> No cork lasts more than 20 years, older fine wines are re-corked and
> use 2 inch corks of highest quality. No synthetic manufacturer
> recommends more than 3 years from what I have seen on their websites.
> Loss of fruit is a natural consequence of age also.
> Cork seepage can be caused by a lot of things, usually upward
> temperature excursions. If they feel crumbly at all you should swap
> them now; swap all the leakers regardless and maybe touch up to SO2.
Ugh. You guys are getting medieval on me.
Thanks for all the ideas.
I did a test on waxing cork with red candel wax.
By heating BOTH cork and wax well above melting point
I had expected perhaps a millimeter of penitration
like soft wood. Nope, no visible penitration, but
I got good bonding with the waxy feel impossible to
scrape off. Unexpectedly, the wax was drawn into
and sealed the hairline fractures caused by the
corkscrew, at least 1/4 inch deep. (I used binoculars
as a microscope.)
Thoughts on that? Possibilities maybe?
Here's more thoughts from the web.
Cork (material) - Wikipedia, the free encyclopedia
Corks. Corks. A cork stopper for a wine bottle. A cork stopper
for a wine ... Cork demand has increased due to more wine being
sealed with cork rather than ...
(material) - 26k -
Cork taint - Wikipedia, the free encyclopedia
Cork taint is a broad term referring to a set of undesirable
smells or tastes found in a bottle of wine, especially spoilage
that can only be detected after ...
- 32k - ---------
Champagne (wine) - Wikipedia, the free encyclopedia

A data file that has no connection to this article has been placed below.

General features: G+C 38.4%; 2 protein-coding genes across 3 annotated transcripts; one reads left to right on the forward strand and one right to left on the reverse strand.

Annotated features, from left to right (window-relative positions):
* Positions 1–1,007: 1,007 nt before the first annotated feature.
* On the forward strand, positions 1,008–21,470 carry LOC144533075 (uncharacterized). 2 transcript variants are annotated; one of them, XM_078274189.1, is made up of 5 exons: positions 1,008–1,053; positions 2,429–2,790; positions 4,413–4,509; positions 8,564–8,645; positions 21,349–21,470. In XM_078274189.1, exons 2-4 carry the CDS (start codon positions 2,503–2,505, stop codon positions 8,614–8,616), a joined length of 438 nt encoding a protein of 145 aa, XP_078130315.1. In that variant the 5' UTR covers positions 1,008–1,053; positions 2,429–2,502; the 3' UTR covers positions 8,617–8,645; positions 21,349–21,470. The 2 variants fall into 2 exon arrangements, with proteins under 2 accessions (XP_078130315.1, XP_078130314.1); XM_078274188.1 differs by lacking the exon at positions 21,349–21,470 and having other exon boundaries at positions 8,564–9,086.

Prior to insertion, a sparkling wine cork is almost 50% larger
than the opening of the bottle. Originally they start as a
cylinder and are compressed prior ...
(wine) - 93k -
Cork Oak - Wikipedia, the free encyclopedia
The European cork industry produces 340000 tonnes of cork a year,
with a value of €1.5 billion and employing 30000 people. Wine
corks represent 15% of cork ...
- 25k - ---------
Alternative wine closures - Wikipedia, the free encyclopedia
Alternative wine closures are substitutes used in the wine
industry for sealing wine bottles in place of traditional cork
closures. ...A 2007 study by Victor Segalen Bordeaux 2 University
showed that synthetic cork allowed the highest levels of oxygen
permeation in when compared to natural cork and screw caps,...
Screw caps form a tighter seal and can keep out oxygen for a
longer time than cork. These benefits aid in maintaining the
wine's overall quality and aging potential....
"consumers still perceive screwcaps as being for ‘cheap’ wines
(regardless of the price tag)."...
European market (under the name Vino-Lok) in 2003, over
300 wineries have utilized Vino-Seal. Using a glass stopper with
an inert o-ring, the Vino-Seal creates a hermetic seal that
prevents oxidation and TCA contamination. A disadvantage with the
Vino-Seal is the relatively high cost of each plug (70 cents
each) and cost of manual bottling....
...with protection against TCA similar to a screw cap.
Made from recyclable food grade polymers, Zork can be removed
without the aid of additional tools and can be easily resealed.
... crown caps provide a tight seal without risking cork-taint